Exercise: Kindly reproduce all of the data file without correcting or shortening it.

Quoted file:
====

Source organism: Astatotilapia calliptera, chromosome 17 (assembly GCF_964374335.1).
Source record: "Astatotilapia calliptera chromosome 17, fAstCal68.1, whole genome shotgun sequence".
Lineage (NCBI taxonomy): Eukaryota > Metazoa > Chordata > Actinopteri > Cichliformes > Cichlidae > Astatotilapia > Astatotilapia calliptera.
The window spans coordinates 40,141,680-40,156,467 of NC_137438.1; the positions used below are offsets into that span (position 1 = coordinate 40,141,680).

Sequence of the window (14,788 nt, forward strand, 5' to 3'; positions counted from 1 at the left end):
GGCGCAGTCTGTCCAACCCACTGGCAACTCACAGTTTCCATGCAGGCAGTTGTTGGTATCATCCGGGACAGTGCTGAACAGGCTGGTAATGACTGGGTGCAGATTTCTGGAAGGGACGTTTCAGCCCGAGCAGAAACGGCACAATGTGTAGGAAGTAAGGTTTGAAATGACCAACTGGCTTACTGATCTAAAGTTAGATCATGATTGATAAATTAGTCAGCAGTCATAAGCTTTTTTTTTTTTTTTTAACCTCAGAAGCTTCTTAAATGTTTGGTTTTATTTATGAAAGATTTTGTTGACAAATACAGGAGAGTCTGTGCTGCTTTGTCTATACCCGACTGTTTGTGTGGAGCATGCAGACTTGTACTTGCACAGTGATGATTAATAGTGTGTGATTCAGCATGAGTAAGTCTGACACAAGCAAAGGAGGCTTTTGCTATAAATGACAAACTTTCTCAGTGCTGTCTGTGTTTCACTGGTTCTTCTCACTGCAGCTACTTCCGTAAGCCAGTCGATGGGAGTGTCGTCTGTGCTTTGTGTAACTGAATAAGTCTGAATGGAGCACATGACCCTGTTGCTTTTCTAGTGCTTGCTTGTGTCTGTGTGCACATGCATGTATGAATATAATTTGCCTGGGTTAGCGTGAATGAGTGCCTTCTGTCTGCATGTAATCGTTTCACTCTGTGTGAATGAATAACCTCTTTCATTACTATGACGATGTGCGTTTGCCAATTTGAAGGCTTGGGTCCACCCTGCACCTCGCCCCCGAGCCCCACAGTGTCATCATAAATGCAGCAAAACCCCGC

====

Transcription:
Source organism: Astatotilapia calliptera, chromosome 17 (assembly GCF_964374335.1).
Source record: "Astatotilapia calliptera chromosome 17, fAstCal68.1, whole genome shotgun sequence".
Lineage (NCBI taxonomy): Eukaryota > Metazoa > Chordata > Actinopteri > Cichliformes > Cichlidae > Astatotilapia > Astatotilapia calliptera.
The window spans coordinates 40,141,680-40,156,467 of NC_137438.1; the positions used below are offsets into that span (position 1 = coordinate 40,141,680).

Sequence of the window (14,788 nt, forward strand, 5' to 3'; positions counted from 1 at the left end):
GGCGCAGTCTGTCCAACCCACTGGCAACTCACAGTTTCCATGCAGGCAGTTGTTGGTATCATCCGGGACAGTGCTGAACAGGCTGGTAATGACTGGGTGCAGATTTCTGGAAGGGACGTTTCAGCCCGAGCAGAAACGGCACAATGTGTAGGAAGTAAGGTTTGAAATGACCAACTGGCTTACTGATCTAAAGTTAGATCATGATTGATAAATTAGTCAGCAGTCATAAGCTTTTTTTTTTTTTTTTAACCTCAGAAGCTTCTTAAATGTTTGGTTTTATTTATGAAAGATTTTGTTGACAAATACAGGAGAGTCTGTGCTGCTTTGTCTATACCCGACTGTTTGTGTGGAGCATGCAGACTTGTACTTGCACAGTGATGATTAATAGTGTGTGATTCAGCATGAGTAAGTCTGACACAAGCAAAGGAGGCTTTTGCTATAAATGACAAACTTTCTCAGTGCTGTCTGTGTTTCACTGGTTCTTCTCACTGCAGCTACTTCCGTAAGCCAGTCGATGGGAGTGTCGTCTGTGCTTTGTGTAACTGAATAAGTCTGAATGGAGCACATGACCCTGTTGCTTTTCTAGTGCTTGCTTGTGTCTGTGTGCACATGCATGTATGAATATAATTTGCCTGGGTTAGCGTGAATGAGTGCCTTCTGTCTGCATGTAATCGTTTCACTCTGTGTGAATGAATAACCTCTTTCATTACTATGACGATGTGCGTTTGCCAATTTGAAGGCTTGGGTCCACCCTGCACCTCGCCCCCGAGCCCCACAGTGTCATCATAAATGCAGCAAAACCCCGC